Mansoor and I subsequently began communicating, and in September 2018, after he had written a Facebook post describing Saifullah Paracha, Guantánamo’s oldest prisoner, as "a father, brother, friend, and teacher to us all," I wrote to him to ask if he would be interested in writing more about Saifullah for "Close Guantánamo" — and was delighted when he said yes. That article, The Kind Father, Brother, and Friend for All at Guantánamo, was published in October 2018, and it was a great honor for us to be able to publish it.

And so, after I saw Mansoor’s recent post about Khalid Qasim, a fellow Yemeni, I asked him if he had any comments to make about Khalid for my article, and was surprised and delighted when, a day later, he sent an entire article, which is posted below, and which I have edited only slightly. Mansoor’s article clearly explains his friendship with and admiration for Khalid, as well as revealing the extent of his talents, his compassion, his leadership abilities, and the respect he is held in by prisoners and prison staff alike.

Unfortunately, while having leadership abilities — being, for example, a block leader as Khalid was — is undoubtedly appreciated on the ground by the guard force and their commanders, it tends to be looked on less favourably by those higher up the chain of command, who seem to be obsessed with regarding any kind of leadership ability as an indicator that the prisoner in question poses a threat to U.S. security and must continue to be held.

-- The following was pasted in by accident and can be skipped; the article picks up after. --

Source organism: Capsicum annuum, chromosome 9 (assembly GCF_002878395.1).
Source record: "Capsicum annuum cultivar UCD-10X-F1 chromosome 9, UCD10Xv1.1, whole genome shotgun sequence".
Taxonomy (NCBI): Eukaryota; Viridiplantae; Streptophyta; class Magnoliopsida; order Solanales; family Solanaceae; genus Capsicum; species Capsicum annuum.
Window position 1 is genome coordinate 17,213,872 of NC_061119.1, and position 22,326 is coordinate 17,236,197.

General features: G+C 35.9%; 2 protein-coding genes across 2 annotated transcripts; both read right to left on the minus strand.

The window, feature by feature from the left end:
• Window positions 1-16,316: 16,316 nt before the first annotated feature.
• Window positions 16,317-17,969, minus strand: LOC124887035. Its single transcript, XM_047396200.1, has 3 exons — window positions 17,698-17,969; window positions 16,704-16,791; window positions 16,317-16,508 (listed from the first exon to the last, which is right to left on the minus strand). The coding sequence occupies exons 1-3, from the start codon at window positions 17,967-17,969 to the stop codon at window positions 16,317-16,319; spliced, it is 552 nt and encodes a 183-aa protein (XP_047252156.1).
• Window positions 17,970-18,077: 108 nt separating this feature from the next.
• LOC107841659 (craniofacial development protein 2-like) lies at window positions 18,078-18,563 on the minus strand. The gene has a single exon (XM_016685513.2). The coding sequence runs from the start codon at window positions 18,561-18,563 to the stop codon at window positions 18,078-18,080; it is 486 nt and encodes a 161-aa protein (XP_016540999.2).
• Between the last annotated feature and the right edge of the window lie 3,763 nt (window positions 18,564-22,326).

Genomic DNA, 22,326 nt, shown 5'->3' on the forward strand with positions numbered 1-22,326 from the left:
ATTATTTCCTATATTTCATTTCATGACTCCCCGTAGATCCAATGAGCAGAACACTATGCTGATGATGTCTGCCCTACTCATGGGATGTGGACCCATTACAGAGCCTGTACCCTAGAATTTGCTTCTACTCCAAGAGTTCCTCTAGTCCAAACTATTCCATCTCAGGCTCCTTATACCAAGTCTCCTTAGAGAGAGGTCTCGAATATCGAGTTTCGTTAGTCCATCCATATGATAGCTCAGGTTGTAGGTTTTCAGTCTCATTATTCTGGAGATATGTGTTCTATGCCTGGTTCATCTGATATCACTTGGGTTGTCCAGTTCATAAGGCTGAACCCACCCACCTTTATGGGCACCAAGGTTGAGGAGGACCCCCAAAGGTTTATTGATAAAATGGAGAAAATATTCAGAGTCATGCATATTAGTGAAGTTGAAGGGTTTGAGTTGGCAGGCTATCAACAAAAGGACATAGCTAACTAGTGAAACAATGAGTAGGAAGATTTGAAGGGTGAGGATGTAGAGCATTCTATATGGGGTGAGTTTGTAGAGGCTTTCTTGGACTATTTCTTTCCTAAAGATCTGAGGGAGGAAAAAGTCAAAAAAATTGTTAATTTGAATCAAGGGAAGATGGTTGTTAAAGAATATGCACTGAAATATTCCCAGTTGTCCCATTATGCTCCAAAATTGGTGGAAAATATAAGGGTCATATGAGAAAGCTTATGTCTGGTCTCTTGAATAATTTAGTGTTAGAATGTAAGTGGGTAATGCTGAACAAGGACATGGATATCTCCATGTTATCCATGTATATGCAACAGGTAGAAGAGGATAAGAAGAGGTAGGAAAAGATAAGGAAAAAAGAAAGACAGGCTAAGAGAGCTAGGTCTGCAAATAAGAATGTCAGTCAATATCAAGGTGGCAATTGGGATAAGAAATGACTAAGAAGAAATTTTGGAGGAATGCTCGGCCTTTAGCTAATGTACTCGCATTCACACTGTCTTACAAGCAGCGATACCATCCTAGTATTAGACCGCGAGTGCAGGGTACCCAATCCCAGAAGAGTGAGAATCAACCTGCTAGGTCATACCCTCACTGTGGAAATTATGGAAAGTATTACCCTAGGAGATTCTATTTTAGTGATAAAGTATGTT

How else are we to accept that Khalid — who was never anything more than a Taliban foot soldier in Afghanistan, and whose benevolent life force has been so impressive in Guantánamo — continues to be held, 18 years and three months since his initial capture, and 17 years and ten months since his arrival at Guantánamo?

24 years old at the time of his capture, he is now 43, and wants nothing more than to finally have his long and unjust imprisonment without charge or trial brought to an end.

If you agree — and especially after reading Mansoor’s moving tribute — please share it, and help us to continue to publicize the stories of the men still held at Guantánamo, and not even accused of any kind of involvement with terrorism whatsoever, in this election year. By 2021, we desperately need the kind of leadership in the U.S. that will recognize the injustice of continuing to hold men like Khalid without charge or trial, and the need for Guantánamo to be closed once and for all.